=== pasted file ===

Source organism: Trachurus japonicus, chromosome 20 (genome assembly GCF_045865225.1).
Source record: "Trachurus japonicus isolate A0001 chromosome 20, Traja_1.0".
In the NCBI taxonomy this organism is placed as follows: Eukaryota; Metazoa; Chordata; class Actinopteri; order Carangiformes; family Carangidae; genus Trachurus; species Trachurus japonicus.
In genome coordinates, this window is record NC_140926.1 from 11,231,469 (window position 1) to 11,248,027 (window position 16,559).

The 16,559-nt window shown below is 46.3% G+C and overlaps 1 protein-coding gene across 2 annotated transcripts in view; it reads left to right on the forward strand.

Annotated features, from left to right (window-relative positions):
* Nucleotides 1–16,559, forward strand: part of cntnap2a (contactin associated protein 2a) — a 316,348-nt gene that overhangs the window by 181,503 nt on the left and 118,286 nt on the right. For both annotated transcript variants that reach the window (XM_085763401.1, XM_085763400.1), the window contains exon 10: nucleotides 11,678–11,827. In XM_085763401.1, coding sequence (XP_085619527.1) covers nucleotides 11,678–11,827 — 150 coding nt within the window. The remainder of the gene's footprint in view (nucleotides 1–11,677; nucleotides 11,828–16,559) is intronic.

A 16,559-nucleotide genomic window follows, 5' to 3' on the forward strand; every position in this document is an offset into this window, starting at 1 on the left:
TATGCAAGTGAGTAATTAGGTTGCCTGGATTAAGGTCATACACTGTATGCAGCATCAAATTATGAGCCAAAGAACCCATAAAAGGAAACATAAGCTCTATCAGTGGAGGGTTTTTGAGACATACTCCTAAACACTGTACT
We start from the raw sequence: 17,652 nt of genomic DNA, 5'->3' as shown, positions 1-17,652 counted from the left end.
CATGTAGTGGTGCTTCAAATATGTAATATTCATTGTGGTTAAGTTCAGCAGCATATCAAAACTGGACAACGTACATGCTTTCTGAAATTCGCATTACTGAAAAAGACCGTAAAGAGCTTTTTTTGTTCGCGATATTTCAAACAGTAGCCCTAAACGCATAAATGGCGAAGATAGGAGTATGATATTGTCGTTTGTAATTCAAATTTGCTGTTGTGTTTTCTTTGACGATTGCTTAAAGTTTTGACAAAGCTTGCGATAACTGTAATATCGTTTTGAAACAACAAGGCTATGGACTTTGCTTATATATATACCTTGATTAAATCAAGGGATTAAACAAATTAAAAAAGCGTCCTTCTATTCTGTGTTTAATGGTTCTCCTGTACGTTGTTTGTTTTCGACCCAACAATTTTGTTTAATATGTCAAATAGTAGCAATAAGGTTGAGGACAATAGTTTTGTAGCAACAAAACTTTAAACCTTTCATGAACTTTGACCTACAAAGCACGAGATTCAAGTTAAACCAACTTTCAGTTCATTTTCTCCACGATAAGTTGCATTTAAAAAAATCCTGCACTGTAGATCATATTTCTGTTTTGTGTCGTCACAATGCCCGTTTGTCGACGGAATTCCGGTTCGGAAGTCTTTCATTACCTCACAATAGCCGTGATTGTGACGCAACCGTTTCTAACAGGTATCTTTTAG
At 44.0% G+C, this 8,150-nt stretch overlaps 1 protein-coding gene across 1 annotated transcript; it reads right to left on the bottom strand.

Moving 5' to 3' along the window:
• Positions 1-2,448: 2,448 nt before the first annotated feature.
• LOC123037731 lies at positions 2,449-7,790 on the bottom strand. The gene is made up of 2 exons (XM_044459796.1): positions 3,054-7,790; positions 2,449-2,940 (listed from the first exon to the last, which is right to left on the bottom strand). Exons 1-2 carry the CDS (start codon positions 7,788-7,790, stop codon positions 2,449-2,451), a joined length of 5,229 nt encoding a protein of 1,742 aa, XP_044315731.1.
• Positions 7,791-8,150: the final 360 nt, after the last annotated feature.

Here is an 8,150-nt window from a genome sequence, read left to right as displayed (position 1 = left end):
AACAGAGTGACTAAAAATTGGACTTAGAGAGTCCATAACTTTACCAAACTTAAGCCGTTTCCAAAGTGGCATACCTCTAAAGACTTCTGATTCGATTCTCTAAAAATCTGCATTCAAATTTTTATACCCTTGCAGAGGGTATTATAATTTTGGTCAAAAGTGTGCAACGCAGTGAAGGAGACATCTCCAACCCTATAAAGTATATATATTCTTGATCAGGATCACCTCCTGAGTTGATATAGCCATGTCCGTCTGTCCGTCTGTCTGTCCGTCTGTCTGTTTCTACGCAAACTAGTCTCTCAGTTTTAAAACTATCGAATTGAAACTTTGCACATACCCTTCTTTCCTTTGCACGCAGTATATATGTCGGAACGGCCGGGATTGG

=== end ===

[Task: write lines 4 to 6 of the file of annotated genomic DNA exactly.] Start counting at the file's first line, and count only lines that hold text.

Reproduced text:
In genome coordinates, this window is record NC_140926.1 from 11,231,469 (window position 1) to 11,248,027 (window position 16,559).

The 16,559-nt window shown below is 46.3% G+C and overlaps 1 protein-coding gene across 2 annotated transcripts in view; it reads left to right on the forward strand.

Annotated features, from left to right (window-relative positions):